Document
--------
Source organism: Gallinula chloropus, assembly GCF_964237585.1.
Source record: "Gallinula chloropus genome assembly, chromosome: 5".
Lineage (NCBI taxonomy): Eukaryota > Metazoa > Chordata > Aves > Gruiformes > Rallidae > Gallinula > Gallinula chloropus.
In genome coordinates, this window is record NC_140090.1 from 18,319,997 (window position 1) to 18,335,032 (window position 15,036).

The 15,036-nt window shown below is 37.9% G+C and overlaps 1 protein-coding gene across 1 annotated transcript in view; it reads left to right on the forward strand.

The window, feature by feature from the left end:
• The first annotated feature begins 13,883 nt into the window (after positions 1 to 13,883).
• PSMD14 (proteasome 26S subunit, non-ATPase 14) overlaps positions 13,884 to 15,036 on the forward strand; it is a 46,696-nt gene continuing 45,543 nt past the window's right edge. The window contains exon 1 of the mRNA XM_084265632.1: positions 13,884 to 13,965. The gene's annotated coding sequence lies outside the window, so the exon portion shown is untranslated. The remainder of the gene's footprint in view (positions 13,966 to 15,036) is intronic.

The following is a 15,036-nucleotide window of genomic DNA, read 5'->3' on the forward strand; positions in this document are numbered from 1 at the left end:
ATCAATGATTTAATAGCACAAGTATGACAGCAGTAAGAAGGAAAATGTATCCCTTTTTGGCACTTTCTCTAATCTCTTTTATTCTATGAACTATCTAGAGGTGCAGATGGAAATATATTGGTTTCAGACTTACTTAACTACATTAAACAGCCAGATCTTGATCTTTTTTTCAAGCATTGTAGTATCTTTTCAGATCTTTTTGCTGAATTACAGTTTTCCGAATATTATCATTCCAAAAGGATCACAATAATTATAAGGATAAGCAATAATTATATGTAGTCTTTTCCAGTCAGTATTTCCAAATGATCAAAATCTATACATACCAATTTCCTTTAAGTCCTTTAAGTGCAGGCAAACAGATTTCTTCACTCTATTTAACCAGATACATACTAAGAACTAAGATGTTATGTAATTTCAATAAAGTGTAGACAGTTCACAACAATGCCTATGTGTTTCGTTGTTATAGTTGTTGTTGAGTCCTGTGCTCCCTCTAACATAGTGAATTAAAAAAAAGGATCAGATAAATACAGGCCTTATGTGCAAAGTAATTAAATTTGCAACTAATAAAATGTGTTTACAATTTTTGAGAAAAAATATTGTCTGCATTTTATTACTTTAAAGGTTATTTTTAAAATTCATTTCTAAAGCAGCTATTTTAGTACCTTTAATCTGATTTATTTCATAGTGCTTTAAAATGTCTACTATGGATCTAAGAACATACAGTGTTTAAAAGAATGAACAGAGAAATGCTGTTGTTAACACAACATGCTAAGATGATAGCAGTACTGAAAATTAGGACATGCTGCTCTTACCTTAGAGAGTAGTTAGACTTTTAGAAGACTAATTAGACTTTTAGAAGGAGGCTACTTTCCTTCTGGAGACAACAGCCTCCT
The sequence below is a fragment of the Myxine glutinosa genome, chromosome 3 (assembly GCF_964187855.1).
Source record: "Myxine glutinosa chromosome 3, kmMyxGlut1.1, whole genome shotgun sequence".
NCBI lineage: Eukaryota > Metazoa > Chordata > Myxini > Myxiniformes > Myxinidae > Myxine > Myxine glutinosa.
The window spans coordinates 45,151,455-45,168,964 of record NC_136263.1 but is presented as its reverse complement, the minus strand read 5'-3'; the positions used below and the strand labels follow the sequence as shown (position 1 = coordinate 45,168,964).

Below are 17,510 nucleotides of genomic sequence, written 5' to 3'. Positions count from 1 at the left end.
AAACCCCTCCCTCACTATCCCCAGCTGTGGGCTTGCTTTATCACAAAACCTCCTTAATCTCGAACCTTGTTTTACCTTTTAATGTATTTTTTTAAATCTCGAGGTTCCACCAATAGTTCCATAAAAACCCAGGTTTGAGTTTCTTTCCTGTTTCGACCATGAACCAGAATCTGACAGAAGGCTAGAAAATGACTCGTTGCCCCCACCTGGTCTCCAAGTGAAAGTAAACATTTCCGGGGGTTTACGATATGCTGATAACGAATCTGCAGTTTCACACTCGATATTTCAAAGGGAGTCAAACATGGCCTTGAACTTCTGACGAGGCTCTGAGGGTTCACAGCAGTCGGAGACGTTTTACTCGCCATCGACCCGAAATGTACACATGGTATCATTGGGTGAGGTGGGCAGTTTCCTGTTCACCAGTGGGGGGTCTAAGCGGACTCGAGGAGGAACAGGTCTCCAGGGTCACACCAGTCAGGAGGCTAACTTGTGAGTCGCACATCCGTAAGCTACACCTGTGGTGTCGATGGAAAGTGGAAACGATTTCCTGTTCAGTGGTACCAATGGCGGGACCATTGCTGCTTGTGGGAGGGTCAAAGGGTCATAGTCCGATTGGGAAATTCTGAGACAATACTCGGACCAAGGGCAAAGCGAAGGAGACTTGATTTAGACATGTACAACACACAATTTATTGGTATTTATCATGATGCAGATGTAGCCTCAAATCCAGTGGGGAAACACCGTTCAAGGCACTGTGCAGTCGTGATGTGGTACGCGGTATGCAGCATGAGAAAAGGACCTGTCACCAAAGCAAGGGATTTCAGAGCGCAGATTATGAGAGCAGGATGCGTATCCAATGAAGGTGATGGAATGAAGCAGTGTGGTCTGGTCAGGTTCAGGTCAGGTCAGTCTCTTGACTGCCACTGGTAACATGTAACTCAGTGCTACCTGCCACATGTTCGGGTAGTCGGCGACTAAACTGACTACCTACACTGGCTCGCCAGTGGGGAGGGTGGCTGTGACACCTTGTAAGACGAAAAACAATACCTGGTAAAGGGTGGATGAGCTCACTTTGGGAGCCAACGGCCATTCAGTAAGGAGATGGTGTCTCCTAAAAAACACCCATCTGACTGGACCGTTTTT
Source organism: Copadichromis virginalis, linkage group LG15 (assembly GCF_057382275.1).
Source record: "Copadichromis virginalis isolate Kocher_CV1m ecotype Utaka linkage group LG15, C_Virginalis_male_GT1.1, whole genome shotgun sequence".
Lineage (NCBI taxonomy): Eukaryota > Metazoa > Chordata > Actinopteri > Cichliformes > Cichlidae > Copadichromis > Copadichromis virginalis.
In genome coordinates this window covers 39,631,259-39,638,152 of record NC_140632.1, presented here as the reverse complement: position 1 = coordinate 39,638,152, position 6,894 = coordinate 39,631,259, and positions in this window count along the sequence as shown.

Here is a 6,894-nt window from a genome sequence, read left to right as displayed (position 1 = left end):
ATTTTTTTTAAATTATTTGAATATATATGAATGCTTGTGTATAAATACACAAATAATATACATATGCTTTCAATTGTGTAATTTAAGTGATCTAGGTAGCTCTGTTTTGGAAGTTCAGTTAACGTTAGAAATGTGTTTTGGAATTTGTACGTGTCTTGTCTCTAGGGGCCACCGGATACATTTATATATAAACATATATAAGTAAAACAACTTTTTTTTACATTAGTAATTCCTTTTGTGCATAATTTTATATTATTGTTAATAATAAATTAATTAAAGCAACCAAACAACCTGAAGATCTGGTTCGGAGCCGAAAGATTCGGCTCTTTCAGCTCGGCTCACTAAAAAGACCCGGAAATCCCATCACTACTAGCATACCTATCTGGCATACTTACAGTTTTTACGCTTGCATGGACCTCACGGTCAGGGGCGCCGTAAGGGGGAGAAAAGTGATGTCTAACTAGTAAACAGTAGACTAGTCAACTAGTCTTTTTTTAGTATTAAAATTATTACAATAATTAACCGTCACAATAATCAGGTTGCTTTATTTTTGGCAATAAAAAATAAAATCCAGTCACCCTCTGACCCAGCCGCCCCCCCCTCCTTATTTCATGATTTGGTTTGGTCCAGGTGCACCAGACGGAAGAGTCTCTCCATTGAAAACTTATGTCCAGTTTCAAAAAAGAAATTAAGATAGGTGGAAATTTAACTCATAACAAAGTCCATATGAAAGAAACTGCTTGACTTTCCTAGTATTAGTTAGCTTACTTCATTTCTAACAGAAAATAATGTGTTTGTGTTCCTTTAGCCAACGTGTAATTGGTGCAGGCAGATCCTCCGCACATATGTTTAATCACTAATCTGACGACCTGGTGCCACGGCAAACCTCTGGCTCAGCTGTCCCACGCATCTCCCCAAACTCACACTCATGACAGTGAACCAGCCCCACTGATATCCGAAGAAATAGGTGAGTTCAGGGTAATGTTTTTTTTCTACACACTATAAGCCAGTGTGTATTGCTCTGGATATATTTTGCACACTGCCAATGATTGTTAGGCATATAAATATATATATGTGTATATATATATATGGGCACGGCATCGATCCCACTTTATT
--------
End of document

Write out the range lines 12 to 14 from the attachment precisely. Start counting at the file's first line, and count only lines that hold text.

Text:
Source record: "Myxine glutinosa chromosome 3, kmMyxGlut1.1, whole genome shotgun sequence".
NCBI lineage: Eukaryota > Metazoa > Chordata > Myxini > Myxiniformes > Myxinidae > Myxine > Myxine glutinosa.
The window spans coordinates 45,151,455-45,168,964 of record NC_136263.1 but is presented as its reverse complement, the minus strand read 5'-3'; the positions used below and the strand labels follow the sequence as shown (position 1 = coordinate 45,168,964).